Battlestar Galactica Seasons 1 & 2 on DVD. Review by Roger Redmond

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To begin with the obvious, this is not your parents' Battlestar Galactica. Some names remain the same, as do some of the most basic plot elements, but beyond that, this incarnation borrows from other science fiction and develops its own story and structure. This Battlestar is one of the best, and potentially the best, science fiction series that has come down the pike. There are many reasons I say this, among which are above average writing, an urgent and attention grabbing pacing, and a skilled-well-beyond-expectation cast that may be one of the best ensembles on TV, period. And I'm not prone to gushing.

The basic plot is pretty simple and is set up promptly in the opening miniseries. The humans of the Twelve Colonies created robotic servants named Cylons, which became self-aware and rebelled. After years of truce, the Cylons returned in a surprise attack that nearly exterminated the human race. The Battlestar Galactica (a sort of aircraft carrier in space) is one of the only warships to survive the initial attack and takes the lead of a ragtag fleet of ships and survivors fleeing the Cylons' continued pursuit as the humans seek a new homeworld. Much of the first season is basically one extended chase in this regard, but there are naturally several other elements. The head of the Education Department has become the civilian President and attempts to return some sense of normalcy to a people on the run; there are Cylons who appear perfectly human and some have infiltrated the fleet; there are long tangents of a religious bent which cast the President as a sort of Moses figure; and of course there is interpersonal conflict, political tensions and conflict, and the requisite degree of "soapiness," but thankfully not enough to be too intrusive. To get into any detail on these would give away too many plot points in a series where the writers are particularly adept at surprises. Suffice it to say that the series never turns truly one dimensional and there is just enough complexity to maintain an intelligent interest without engendering annoyance (as, for example, the show Lost does at times).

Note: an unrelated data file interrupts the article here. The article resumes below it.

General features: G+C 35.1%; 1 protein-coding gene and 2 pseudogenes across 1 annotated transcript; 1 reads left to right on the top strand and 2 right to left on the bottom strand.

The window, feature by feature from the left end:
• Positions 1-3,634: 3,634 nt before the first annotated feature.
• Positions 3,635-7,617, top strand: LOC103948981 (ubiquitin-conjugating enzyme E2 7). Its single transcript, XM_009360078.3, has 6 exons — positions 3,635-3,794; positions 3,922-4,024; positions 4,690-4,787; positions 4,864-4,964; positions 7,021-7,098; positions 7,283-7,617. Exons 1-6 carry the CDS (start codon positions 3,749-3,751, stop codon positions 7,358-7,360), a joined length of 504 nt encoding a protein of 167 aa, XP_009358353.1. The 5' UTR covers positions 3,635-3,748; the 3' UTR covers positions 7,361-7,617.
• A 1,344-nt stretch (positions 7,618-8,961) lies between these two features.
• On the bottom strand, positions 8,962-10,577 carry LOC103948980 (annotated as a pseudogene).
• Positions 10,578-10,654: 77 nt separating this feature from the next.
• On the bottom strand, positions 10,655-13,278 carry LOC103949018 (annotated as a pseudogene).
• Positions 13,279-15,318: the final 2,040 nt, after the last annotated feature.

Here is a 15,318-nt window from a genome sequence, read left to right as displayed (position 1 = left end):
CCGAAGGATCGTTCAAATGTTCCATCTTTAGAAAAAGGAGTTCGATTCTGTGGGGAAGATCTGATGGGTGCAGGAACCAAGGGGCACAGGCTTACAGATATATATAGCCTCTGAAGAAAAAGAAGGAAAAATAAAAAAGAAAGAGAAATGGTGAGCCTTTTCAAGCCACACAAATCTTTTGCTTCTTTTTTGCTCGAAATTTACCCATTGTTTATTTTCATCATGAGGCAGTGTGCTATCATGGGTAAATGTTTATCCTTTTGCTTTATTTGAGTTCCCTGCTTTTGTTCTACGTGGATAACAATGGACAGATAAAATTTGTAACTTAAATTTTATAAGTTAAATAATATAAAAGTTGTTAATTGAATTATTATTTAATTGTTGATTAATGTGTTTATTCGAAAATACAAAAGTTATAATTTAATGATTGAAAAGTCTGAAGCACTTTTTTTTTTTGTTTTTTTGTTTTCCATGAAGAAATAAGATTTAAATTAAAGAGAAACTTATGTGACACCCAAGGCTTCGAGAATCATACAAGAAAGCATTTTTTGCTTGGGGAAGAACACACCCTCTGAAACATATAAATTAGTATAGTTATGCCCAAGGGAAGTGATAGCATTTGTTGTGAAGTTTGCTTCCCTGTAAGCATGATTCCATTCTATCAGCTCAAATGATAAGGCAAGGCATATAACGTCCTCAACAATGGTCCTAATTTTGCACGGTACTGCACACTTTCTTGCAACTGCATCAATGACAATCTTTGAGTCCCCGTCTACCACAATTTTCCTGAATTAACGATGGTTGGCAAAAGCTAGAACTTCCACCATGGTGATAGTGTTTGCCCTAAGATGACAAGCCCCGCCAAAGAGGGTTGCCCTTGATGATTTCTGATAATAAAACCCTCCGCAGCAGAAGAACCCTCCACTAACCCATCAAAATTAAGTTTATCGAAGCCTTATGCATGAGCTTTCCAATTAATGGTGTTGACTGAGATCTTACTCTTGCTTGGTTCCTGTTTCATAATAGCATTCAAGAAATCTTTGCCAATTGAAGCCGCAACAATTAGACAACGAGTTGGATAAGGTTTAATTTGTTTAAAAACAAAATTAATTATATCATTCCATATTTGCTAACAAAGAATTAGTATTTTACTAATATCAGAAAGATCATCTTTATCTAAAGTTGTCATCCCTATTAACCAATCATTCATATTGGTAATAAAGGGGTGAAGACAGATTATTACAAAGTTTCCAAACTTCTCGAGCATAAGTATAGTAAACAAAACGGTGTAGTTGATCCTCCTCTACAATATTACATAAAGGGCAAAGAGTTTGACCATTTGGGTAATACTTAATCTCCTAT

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So the writing is definitely above the average quality, especially for a sci-fi series. The visuals, to my eye, are pretty standard for the industry, although they do play with lighting and such in different settings in interesting ways. There are also some nice uses of an almost documentary camera style and a general feeling of claustrophobia at times that are effective at conveying the oft-times chaotic and desperate situations the characters are in.

The real surprise of the series to me, and what really ultimately sells it is the cast. There is barely a misstep in terms of casting primary or secondary roles. I would like to dwell a bit on some of the leads though. I'm not sure how they got Hollywood veteran Edward James Olmos to sign on as William Adama, commander of the Galactica, but it was definitely a coup. I am a long time sci-fi fan, but Olmos far surpasses the bar for any prior leads. As the commander stuck between the ultimate rock and hard place (survival of the species and all), Olmos is masterful. There's no histrionics, and no overacting, he just oozes gravitas. He's grizzled, sombre, and always in control, and it never seems artificial or forced. As President Laura Roslin, Mary McDonnell, another Hollywood vet, slides right into the role of a woefully under-prepared leader who is forced to project and live with an authority she's not ready for. Also, she's dying and has only a short time to complete what she starts to view as her holy mission.